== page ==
Glasgow agrees new IT deal with CGI

Confidence returns to Scotland's commercial property market

The second half of 2017 saw the beginning of what looks like a resurgence in the central belt’s commercial property market. Ian Manson, chief executive of Clyde Gateway, explains why that’s good for businesses.

The industrial sector in particular is showing strong levels of demand. There’s a healthy appetite for high quality industrial property, which is in short supply after many years when very little speculative building was going on.

A number of new-build industrial units have recently been completed or currently on site, but until the development market catches up with demand, occupiers looking for industrial premises in central Scotland’s best locations are faced with very limited options.

As you might expect, this shortage means rents are growing - prime headline rents in central Scotland trade parks are around £107 per sq m, with rents at general prime locations firmly established between £81 and £91 per sq m (source: Ryden). The Small Business Rates Relief initiative has also boosted the rents of smaller units, as an increasing number have the potential to be rates-free for qualifying occupiers.

The current vacancy rate for the greater Glasgow industrial market is only 5.2%, and as many vacant properties need re-developed or refurbished, the true availability of ready-to-occupy properties is even lower. To put this in context, vacancy rates of 30% were not unheard of during the 1990s.

It’s no longer just manufacturers who need industrial property. One area of rapid growth is the rise of online shopping and increasing customer expectation that their goods will be delivered the next day. This means retailers need more and more storage sheds all over the country.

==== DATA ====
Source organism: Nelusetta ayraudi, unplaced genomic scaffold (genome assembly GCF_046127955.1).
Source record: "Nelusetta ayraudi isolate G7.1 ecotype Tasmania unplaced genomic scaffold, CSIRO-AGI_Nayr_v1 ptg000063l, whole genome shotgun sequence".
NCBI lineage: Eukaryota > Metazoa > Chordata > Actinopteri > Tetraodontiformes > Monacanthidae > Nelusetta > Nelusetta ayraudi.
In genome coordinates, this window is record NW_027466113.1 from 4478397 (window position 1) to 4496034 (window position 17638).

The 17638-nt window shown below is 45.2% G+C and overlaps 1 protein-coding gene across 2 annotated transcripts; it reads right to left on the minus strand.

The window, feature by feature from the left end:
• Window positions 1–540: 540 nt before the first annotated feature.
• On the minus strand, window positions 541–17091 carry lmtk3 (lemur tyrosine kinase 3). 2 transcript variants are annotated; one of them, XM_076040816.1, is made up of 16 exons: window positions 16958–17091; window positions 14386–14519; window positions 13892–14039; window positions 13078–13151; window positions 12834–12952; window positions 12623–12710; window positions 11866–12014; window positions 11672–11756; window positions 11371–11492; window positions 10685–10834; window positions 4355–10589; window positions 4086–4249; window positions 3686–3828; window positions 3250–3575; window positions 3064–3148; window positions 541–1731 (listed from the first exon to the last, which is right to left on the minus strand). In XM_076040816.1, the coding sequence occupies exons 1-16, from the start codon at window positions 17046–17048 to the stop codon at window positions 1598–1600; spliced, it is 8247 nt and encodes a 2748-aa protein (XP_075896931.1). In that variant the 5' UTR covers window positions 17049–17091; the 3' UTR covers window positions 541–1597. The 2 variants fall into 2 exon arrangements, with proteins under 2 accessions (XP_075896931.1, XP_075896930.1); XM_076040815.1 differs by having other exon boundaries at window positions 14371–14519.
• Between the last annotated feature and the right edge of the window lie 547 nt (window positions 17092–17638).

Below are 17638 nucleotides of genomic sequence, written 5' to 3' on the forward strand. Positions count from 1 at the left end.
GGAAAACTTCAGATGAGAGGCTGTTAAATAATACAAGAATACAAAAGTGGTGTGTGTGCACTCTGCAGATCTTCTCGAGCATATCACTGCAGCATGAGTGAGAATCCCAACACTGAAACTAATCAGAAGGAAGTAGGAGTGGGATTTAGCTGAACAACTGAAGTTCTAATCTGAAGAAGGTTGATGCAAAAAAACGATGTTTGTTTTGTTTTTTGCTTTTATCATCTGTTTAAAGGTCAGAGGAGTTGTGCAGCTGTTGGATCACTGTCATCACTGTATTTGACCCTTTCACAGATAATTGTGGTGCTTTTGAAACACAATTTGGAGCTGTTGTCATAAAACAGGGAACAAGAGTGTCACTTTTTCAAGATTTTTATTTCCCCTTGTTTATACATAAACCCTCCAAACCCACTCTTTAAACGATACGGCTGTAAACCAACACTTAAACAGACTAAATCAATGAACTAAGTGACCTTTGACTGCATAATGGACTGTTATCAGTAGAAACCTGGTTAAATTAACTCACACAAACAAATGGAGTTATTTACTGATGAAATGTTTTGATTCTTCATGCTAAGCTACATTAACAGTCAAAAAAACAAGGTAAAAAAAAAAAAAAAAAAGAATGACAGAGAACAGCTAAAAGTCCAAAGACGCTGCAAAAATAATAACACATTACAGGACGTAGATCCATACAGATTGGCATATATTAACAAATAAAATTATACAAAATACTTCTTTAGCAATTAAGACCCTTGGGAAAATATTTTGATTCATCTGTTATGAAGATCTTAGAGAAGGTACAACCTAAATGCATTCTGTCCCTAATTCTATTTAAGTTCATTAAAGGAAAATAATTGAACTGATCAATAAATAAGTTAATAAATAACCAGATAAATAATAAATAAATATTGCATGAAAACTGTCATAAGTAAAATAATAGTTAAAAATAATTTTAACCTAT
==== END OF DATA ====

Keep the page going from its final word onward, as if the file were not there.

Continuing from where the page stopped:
In popular industrial estates, occupier turnover is low, with existing tenants often staying put simply because there’s nowhere else suitable to go. 

A combination of all these factors means that if there is any significant upturn in market activity, the shortage of modern, fit-for-purpose industrial properties could become so severe that it restricts economic growth.

At Clyde Gateway, we have gone against the grain when it comes to industrial property, and are now reaping the rewards in terms of lettings secured. Over £1.5bn has been invested in the Clyde Gateway area over the last nine years, from both the public and private sector. Thanks to investment support from major national developer MEPC, Clyde Gateway East Business Park beside the M74 has been one of the few locations where industrial units have recently been built speculatively.

Clyde Gateway East has been extremely successful, securing high calibre tenants including BT, Glacier Energy, Dentec Scotland, Cusack and most recently The Greencore Group. The feedback from tenants has been overwhelmingly positive. We’ve already had a healthy number of enquiries on our latest 27,500 sq ft speculative unit.

In addition, local developer Harris Finance has been building speculatively at Rutherglen Links Business Park, after buying land which had been remediated and prepared by Clyde Gateway. It has already secured Screwfix, Eurocell and TransCanada Turbines as tenants, and another 20,000 sq ft unit is now complete and available, with plans in place to build further units.

Clyde Gateway’s reputation as a business location is growing all the time, not just because of the excellent transport links but also due to the business support and superfast broadband we can provide. Infrastructure and connectivity are major drivers for the industrial property market, so there’s no doubt that the completion of recent improvements to the Raith interchange and the motorway network to the east of Glasgow has enhanced the area’s attraction and competitiveness even further.

I am confident that strong demand for the high quality industrial property we can offer, combined with a continued lack of supply, will ensure 2018 is another great year for Clyde Gateway.